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Stage Review

Married couple gets visit that is far from routine

A couple —Corinna May (left) and David Atkins — find themselves visited by runaway, played by Lesley Shires, in “Homestead Crossing.’’MEGHAN MOORE

LOWELL — The couple who lives at the end of the cul de sac called Homestead Crossing seem to fit perfectly into the plush armchairs at the center of their living room: Noel is ensconced in his tasteful leather number, while his wife, Anne, flits around her cloth-covered chair, decorated with a cozy blanket and colorful pillow. Appearances, of course, can be deceiving, and the pleasure of “Homestead Crossing,” now having its world premiere at Merrimack Repertory Theatre, lies in the delight playwright William Donnelly takes in upending our expectations.

Noel (David Adkins) and Anne (Corinna May) are a long-married couple, so settled into their routine they have little left to say to each other. They have a shared bond, Noel explains, but their “wants no longer align.” But on one quiet, rainy afternoon, the silence is broken by the appearance of a young woman named Claudia (Lesley Shires), who has landed on their doorstep when her boyfriend Tobin failed to arrive at their appointed meeting place. Soaked by the rain, Claudia wastes no time slipping into a bathrobe and shaking up Noel and Anne’s boring day. Claudia is a voluble runaway who has “liberated herself from an unfair circumstance” and is on her way to Toronto with Tobin to begin the rest of their lives.


Claudia’s arrival awakens Noel and Anne’s long-dormant personalities, and we quickly learn that Anne, who describes herself as modest, was once quite daring, and Noel, whom Claudia worries is one of “the bored, the dismissive,” once had a sense of adventure. When Tobin (Ross Cowan) appears with an outrageous tale of his car washing away in the storm, “Homestead Crossing” starts drifting into surreal Edward Albee territory, except that Donnelly’s characters are less bitter and anguished.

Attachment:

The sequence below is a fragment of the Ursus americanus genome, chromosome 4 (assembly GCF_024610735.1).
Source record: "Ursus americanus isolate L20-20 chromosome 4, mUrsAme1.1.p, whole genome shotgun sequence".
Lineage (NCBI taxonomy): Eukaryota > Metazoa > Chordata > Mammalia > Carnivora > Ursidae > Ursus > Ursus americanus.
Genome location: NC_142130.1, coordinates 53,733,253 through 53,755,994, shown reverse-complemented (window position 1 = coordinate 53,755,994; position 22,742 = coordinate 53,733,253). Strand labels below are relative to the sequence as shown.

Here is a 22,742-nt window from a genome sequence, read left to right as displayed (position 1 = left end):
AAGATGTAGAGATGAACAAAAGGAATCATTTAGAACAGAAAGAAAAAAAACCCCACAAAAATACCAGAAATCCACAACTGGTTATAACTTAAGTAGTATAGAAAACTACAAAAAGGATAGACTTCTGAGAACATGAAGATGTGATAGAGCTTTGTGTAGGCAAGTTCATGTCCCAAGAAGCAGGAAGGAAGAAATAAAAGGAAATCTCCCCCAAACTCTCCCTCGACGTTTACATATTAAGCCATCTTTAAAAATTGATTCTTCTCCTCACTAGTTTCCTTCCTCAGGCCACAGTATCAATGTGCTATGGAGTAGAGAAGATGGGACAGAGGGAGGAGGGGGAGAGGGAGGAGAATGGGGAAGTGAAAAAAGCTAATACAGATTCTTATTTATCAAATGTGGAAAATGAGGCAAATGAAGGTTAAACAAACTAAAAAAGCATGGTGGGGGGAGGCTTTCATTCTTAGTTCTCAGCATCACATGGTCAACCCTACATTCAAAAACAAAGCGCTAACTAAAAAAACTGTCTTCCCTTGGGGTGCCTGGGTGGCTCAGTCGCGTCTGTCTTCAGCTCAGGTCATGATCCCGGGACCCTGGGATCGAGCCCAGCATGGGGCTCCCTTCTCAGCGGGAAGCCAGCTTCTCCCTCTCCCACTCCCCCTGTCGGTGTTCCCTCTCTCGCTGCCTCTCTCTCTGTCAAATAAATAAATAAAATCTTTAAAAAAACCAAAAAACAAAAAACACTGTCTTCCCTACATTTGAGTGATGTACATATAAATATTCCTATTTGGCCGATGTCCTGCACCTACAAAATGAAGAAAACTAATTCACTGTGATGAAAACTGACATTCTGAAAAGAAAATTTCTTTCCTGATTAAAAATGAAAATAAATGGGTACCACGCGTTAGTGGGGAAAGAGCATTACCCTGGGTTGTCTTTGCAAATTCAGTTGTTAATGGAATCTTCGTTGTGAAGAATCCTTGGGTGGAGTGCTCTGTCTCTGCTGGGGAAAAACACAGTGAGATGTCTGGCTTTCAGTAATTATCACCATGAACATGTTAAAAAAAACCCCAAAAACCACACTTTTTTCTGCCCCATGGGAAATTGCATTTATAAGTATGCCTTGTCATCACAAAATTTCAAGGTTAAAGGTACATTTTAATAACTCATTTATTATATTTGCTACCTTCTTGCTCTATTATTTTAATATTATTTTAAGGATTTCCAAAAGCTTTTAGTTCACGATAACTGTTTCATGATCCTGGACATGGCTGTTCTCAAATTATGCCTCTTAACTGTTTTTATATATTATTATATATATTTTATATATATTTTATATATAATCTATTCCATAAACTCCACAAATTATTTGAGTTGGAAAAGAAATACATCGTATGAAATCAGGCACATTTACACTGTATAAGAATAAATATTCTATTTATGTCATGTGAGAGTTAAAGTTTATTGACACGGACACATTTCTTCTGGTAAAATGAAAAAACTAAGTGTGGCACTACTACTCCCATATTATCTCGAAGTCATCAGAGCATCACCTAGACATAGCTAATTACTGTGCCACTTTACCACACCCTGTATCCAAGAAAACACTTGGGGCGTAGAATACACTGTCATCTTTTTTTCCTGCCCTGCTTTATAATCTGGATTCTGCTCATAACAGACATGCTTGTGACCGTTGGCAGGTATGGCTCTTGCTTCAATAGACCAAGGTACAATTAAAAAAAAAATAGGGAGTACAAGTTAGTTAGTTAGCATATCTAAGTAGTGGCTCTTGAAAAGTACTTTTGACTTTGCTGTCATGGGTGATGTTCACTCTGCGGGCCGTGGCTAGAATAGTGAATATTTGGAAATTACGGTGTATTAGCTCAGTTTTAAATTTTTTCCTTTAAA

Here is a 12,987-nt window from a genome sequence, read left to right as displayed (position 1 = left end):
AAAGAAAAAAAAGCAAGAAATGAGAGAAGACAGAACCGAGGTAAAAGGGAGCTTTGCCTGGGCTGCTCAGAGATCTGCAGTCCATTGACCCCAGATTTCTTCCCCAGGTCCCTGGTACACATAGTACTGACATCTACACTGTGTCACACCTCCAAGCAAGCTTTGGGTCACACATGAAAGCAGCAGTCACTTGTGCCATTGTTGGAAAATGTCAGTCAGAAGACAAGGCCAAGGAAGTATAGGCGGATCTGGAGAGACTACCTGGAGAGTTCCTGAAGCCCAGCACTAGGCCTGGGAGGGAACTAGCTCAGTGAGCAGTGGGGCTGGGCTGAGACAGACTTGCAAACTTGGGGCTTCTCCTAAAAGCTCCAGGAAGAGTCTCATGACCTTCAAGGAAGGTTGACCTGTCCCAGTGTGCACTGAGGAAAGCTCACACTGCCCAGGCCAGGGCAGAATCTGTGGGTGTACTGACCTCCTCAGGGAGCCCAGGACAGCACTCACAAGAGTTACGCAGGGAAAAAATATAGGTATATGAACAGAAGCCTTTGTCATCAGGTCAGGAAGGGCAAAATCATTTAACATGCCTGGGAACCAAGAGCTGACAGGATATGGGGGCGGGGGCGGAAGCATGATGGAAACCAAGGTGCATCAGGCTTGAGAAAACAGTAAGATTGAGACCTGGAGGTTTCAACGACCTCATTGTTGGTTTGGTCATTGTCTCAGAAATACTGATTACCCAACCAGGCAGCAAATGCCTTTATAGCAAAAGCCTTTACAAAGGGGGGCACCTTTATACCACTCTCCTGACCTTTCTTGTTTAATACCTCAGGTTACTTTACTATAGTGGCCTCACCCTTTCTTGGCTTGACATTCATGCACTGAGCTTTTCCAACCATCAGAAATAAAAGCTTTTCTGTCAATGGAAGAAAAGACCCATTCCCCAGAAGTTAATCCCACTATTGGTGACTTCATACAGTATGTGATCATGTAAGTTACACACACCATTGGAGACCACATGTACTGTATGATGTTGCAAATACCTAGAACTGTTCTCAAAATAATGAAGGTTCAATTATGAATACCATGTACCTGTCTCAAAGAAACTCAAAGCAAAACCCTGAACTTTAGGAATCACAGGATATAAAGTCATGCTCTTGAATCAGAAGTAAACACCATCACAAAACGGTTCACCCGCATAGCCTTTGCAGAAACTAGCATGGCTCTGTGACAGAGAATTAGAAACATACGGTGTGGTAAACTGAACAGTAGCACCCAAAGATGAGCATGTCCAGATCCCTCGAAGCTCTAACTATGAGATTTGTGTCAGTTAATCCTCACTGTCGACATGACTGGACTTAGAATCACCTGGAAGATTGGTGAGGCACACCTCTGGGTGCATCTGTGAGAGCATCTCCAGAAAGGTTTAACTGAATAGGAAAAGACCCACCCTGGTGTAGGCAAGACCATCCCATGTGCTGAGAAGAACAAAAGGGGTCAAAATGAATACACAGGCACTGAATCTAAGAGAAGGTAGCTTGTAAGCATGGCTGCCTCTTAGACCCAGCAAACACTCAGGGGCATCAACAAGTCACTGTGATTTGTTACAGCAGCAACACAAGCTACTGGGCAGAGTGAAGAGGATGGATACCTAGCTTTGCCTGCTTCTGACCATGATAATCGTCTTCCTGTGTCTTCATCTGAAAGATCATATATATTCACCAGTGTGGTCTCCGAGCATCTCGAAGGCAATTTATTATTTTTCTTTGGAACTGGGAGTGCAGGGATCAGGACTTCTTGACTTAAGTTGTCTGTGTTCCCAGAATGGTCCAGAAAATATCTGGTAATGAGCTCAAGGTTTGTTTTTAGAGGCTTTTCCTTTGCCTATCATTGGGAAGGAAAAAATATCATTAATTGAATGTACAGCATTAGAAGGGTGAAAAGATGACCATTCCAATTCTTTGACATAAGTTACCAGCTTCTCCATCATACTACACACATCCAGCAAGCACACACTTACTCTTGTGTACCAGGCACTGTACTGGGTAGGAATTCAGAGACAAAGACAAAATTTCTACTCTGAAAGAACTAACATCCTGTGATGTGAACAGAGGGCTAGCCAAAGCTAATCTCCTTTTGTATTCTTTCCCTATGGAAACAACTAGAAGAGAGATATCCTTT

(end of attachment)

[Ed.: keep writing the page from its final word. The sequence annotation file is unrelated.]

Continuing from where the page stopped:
Donnelly’s arch banter offers amusing insights into these odd characters, as well as carefully placed clues about the reversal that’s coming. At first, Anne and Noel’s exchanges focus on their intellect, and their vocabulary, including references to deleting memories “from my hard drive,” highlights their inability to connect on an emotional level. But even as Anne muses that “someday we’ll be dust in a can like some forgotten two-reeler from the ’20s,” Claudia wonders about the Bible as a handbook of bad parenting and asks for graphic explanations of why the couple don’t have children. While Noel is nervous and even a bit paranoid about the “intruders,” Tobin is hilariously easygoing, even though his entire world seems to have drifted away with the car.


Donnelly, who spent several years as the resident playwright at the imaginative Industrial and Rough & Tumble theater companies, has a gift for casting a spell on an audience before we even realize it’s happening. He is fearless about reaching into the world of metaphor and symbolism, but it works in “Homestead Crossing” because he creates such a realistic base in his distinctive characters.

Terry Byrne can be reached at